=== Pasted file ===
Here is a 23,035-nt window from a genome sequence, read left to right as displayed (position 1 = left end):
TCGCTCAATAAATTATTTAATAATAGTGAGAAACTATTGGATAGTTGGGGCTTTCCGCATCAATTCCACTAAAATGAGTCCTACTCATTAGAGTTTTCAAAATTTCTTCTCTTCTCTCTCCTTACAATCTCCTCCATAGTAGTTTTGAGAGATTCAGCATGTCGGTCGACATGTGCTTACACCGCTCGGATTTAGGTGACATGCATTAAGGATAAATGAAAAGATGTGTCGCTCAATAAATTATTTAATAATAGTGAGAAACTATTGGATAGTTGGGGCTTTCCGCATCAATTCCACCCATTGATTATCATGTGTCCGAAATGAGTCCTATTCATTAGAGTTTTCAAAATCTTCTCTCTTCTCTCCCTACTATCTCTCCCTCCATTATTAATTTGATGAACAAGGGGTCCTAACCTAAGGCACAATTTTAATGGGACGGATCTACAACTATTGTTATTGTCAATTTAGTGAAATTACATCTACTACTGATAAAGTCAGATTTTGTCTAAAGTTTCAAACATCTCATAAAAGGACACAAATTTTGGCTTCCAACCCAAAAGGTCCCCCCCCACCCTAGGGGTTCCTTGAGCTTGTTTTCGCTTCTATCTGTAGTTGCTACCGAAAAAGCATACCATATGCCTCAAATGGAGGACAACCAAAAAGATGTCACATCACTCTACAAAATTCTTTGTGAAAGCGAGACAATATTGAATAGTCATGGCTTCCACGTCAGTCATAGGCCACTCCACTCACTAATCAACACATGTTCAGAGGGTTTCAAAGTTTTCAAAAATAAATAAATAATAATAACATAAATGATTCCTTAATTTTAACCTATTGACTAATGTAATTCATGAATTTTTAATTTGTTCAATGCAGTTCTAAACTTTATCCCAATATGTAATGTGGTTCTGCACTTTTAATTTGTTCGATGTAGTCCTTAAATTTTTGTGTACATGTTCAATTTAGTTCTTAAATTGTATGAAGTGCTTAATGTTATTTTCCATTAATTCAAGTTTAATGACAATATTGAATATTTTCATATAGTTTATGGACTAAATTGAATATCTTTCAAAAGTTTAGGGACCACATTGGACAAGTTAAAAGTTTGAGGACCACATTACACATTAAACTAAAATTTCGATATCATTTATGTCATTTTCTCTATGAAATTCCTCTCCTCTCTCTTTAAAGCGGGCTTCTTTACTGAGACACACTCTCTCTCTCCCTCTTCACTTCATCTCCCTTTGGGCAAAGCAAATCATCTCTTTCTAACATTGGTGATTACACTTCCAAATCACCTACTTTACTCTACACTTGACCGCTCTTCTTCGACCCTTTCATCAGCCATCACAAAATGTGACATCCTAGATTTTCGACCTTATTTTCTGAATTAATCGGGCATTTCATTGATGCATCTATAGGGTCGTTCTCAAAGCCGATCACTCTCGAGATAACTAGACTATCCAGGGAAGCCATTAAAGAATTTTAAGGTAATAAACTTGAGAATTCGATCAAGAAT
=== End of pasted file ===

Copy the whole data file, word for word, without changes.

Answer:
Here is a 23,035-nt window from a genome sequence, read left to right as displayed (position 1 = left end):
TCGCTCAATAAATTATTTAATAATAGTGAGAAACTATTGGATAGTTGGGGCTTTCCGCATCAATTCCACTAAAATGAGTCCTACTCATTAGAGTTTTCAAAATTTCTTCTCTTCTCTCTCCTTACAATCTCCTCCATAGTAGTTTTGAGAGATTCAGCATGTCGGTCGACATGTGCTTACACCGCTCGGATTTAGGTGACATGCATTAAGGATAAATGAAAAGATGTGTCGCTCAATAAATTATTTAATAATAGTGAGAAACTATTGGATAGTTGGGGCTTTCCGCATCAATTCCACCCATTGATTATCATGTGTCCGAAATGAGTCCTATTCATTAGAGTTTTCAAAATCTTCTCTCTTCTCTCCCTACTATCTCTCCCTCCATTATTAATTTGATGAACAAGGGGTCCTAACCTAAGGCACAATTTTAATGGGACGGATCTACAACTATTGTTATTGTCAATTTAGTGAAATTACATCTACTACTGATAAAGTCAGATTTTGTCTAAAGTTTCAAACATCTCATAAAAGGACACAAATTTTGGCTTCCAACCCAAAAGGTCCCCCCCCACCCTAGGGGTTCCTTGAGCTTGTTTTCGCTTCTATCTGTAGTTGCTACCGAAAAAGCATACCATATGCCTCAAATGGAGGACAACCAAAAAGATGTCACATCACTCTACAAAATTCTTTGTGAAAGCGAGACAATATTGAATAGTCATGGCTTCCACGTCAGTCATAGGCCACTCCACTCACTAATCAACACATGTTCAGAGGGTTTCAAAGTTTTCAAAAATAAATAAATAATAATAACATAAATGATTCCTTAATTTTAACCTATTGACTAATGTAATTCATGAATTTTTAATTTGTTCAATGCAGTTCTAAACTTTATCCCAATATGTAATGTGGTTCTGCACTTTTAATTTGTTCGATGTAGTCCTTAAATTTTTGTGTACATGTTCAATTTAGTTCTTAAATTGTATGAAGTGCTTAATGTTATTTTCCATTAATTCAAGTTTAATGACAATATTGAATATTTTCATATAGTTTATGGACTAAATTGAATATCTTTCAAAAGTTTAGGGACCACATTGGACAAGTTAAAAGTTTGAGGACCACATTACACATTAAACTAAAATTTCGATATCATTTATGTCATTTTCTCTATGAAATTCCTCTCCTCTCTCTTTAAAGCGGGCTTCTTTACTGAGACACACTCTCTCTCTCCCTCTTCACTTCATCTCCCTTTGGGCAAAGCAAATCATCTCTTTCTAACATTGGTGATTACACTTCCAAATCACCTACTTTACTCTACACTTGACCGCTCTTCTTCGACCCTTTCATCAGCCATCACAAAATGTGACATCCTAGATTTTCGACCTTATTTTCTGAATTAATCGGGCATTTCATTGATGCATCTATAGGGTCGTTCTCAAAGCCGATCACTCTCGAGATAACTAGACTATCCAGGGAAGCCATTAAAGAATTTTAAGGTAATAAACTTGAGAATTCGATCAAGAAT